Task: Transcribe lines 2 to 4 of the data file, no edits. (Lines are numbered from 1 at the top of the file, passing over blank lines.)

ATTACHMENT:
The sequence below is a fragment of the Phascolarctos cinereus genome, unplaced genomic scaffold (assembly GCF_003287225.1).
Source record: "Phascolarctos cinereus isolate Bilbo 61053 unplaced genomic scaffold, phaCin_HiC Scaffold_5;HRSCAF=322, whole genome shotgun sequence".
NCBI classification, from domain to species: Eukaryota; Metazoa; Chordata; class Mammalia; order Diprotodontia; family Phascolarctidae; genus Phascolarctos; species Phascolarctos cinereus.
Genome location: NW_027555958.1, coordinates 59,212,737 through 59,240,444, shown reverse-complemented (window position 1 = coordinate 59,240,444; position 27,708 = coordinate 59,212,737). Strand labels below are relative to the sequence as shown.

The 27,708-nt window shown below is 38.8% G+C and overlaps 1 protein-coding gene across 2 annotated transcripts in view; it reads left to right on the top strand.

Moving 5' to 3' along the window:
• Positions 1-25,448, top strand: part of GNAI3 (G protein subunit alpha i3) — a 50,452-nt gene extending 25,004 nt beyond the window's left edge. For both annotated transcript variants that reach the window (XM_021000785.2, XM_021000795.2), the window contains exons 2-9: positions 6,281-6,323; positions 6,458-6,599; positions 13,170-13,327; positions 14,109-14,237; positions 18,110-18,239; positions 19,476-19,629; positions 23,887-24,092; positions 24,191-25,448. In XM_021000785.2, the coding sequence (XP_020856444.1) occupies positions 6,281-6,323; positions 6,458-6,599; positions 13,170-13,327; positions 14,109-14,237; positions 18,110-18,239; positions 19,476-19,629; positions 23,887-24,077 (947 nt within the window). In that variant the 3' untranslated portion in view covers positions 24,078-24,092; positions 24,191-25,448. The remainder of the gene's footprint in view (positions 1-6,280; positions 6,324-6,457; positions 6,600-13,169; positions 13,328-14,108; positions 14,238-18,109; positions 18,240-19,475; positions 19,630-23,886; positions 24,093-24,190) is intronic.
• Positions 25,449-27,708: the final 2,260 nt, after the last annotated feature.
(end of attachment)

Source record: "Phascolarctos cinereus isolate Bilbo 61053 unplaced genomic scaffold, phaCin_HiC Scaffold_5;HRSCAF=322, whole genome shotgun sequence".
NCBI classification, from domain to species: Eukaryota; Metazoa; Chordata; class Mammalia; order Diprotodontia; family Phascolarctidae; genus Phascolarctos; species Phascolarctos cinereus.
Genome location: NW_027555958.1, coordinates 59,212,737 through 59,240,444, shown reverse-complemented (window position 1 = coordinate 59,240,444; position 27,708 = coordinate 59,212,737). Strand labels below are relative to the sequence as shown.